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Commercial Lobstering and Start ups: Two Worlds Aligned
In the world of start ups it’s called the valley of death – the time from initial start up to the time when a business is generating revenue. It’s also the time, typically, when business owners are straight out, working all hours and eating and sleeping their business idea. On a recent day hauling with Krista Tripp, who just received her commercial lobstering license, I learned getting started in commercial lobster-fishing shares many similarities to running a start up, namely, it’s hard.
Krista and I had traded text messages sorting logistics; we would haul in the afternoon; after she got in from going as stern man. This was her routine, I gleaned, haul in the morning as sternman, come home, grab a quick bite to eat and a coffee, and then head out and haul her own gear. We had planned to meet at noon at the Spruce Head wharf she fishes from, but part way through the morning I got a text; they were going to be late coming in, she’d meet me at 1. While I waited for Krista (“I’m on my way, just ran home to grab a cup of coffee”), I watched guys coming up over the dock, lunch pails in hand, heading home for the day. Krista had done the same thing; but was now turning around and heading right back down the dock.
Krista greeted me warmly; brought her boat in; we baited up and headed out, “I really want to get these inside traps hauled, then we’ll go outside”. I’d never fished out of Spruce Head; and as we started hauling the inside channel; even I noticed, the tide ran hard. “I have to catch the tide just right in here, it’s tricky to get the timing since I don’t have the flexibility with my schedule.” We hauled a few strings inside and then steamed out, “we’ll come back in and get the other ones inside on our way back, when the tide slacks of a bit.”
I’d had the opportunity to get to know Krista a bit before I went hauling with her; I knew she hailed from a long line of fishermen, and I knew she was persistent. Because of a paperwork snafu, her application did not get in on time after she completed the apprentice program, so she did the only thing she could do, she got on the waitlist for a commercial lobster-fishing license. That was 12 years ago; and in 2016, she finally received her commercial license. When you get your commercial license in Maine, you can start hauling 300 traps, per Department of Marine Resources regulations; each following year, you can add an additional 100 traps until you reach the limit of 800. This structure makes sense in many ways; 800 traps is a lot to manage out of the gate since the max you can have as a student/apprentice is 150 traps. Even going from 150 to 400 is a big jump. By the same token, you can’t make enough money to live just hauling 400, so you really are in the proverbial ‘valley of death’ as you build your business.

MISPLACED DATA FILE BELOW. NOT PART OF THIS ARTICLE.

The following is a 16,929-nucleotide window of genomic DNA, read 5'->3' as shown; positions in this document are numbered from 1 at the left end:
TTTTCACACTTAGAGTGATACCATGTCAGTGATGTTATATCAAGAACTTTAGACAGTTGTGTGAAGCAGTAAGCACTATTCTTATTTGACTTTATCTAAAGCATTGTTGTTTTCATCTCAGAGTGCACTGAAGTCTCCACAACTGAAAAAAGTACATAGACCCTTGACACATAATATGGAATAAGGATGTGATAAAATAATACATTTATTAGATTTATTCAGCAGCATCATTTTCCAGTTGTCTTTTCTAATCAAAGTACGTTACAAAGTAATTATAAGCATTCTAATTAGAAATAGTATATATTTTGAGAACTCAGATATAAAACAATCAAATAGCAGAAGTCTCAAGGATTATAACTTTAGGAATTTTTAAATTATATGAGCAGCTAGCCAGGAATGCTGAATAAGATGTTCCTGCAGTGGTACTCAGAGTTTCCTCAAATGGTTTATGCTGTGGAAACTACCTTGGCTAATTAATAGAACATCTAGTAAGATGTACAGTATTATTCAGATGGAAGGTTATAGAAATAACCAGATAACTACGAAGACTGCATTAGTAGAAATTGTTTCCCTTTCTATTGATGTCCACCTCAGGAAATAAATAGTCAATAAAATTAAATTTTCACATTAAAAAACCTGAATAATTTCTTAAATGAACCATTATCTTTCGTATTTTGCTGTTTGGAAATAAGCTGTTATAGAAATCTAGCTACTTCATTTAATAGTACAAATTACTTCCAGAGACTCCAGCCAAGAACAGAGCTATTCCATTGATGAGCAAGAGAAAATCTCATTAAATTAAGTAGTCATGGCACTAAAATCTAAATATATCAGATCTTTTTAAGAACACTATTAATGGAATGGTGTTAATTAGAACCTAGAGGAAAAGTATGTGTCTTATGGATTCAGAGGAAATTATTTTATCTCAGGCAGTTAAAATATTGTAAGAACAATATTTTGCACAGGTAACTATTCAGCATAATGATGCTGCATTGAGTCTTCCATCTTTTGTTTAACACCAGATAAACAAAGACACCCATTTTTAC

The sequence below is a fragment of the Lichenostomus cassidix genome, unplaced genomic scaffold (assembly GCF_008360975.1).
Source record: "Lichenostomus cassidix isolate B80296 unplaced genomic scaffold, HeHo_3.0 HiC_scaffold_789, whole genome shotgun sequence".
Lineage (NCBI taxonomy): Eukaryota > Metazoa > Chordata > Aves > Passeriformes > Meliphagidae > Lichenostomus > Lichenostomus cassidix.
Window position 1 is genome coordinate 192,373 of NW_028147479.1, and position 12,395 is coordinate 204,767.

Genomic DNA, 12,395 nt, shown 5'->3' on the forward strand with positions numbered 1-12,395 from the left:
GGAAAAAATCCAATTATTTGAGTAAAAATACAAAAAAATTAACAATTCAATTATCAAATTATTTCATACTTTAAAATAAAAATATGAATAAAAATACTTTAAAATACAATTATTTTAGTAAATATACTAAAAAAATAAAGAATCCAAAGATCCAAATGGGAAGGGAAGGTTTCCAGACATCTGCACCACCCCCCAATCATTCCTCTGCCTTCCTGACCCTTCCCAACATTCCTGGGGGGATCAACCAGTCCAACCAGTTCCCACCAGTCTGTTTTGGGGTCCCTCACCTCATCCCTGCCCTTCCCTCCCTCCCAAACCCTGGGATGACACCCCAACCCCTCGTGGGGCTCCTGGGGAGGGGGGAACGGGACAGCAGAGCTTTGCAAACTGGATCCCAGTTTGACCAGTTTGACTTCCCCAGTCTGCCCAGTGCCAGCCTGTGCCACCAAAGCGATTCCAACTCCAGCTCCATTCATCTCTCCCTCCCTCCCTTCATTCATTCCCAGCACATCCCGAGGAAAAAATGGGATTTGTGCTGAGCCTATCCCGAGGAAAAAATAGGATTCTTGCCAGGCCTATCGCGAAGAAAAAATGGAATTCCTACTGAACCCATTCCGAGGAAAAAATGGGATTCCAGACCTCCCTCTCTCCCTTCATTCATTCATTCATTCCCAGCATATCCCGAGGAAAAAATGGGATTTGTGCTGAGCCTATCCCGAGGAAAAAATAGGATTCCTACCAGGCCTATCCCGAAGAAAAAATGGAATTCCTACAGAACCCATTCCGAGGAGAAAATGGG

Krista’s grandfather had passed away right around the time she got her commercial license, and she was able to purchase his boat, Shearwater, named for a shorebird he was fond of. She has also built up her repertoire of gear (traps, buoys, line). “All this gear, most of it comes from my grandfather, or my brother, I’m glad to have it, it’s not the best gear, but buying gear is so expensive, I don’t know how you’d do it if you were just starting out.” It was true, a new trap runs in the vicinity of $80. Never mind purchasing a boat, and then the daily costs, bait, fuel, sternman.
There was a bit of a breeze and a swell running outside. We worked along, side by side; it had taken me a bit but I’d gotten the feel for how she hauled and we’d managed to gain a few efficiencies. “It’s hard to find someone to go with me, so mostly I’ve been going by myself. It’s great to have the help.” With the shorter September days, it wasn’t long before the light was starting to fade. One of the things I love about working on the water is the changing light; but usually it’s going from dark to light; now it was going from light to dark. “Do you need to get back in? I’d love to get a few more strings hauled if we can.” I assured her I was fine to stay and we kept hauling. By the time we finished the outside gear, the sun was down. We navigated back through the ‘hole in the wall’ a small channel you wouldn’t know existed unless you’d grown up navigating it – it was so tight on every side, you had to hit it just right, especially at low tide. “Tide’s pretty low, but we should be good getting though here.” Krista deftly maneuvered her way through in the fading light. “I love what I do, being outside, the freedom, even though it’s hard, I can’t imagine another life,” she remarked as we sailed through the tight passage out into more open water.
By the time we got back to the channel to haul the remaining strings, it was dark, and starting to get cold; the breeze had not dropped with the setting sun. “I’ve got new flood lights, I guess we’ll get to see if they work,” she said, always a note of enthusiasm in her voice. The lights worked, and we hauled the last inside strings. By the time we got in, sold the lobsters and got the boat moored, it was after 9. I knew with the stretch of fine weather that was coming, she’d be up early hauling again tomorrow; and then, like she had done today, turning right around and heading back down the dock. As she bid me goodnight, her tone belied none if this, she was, as she’d been all day, gracious and steadfast.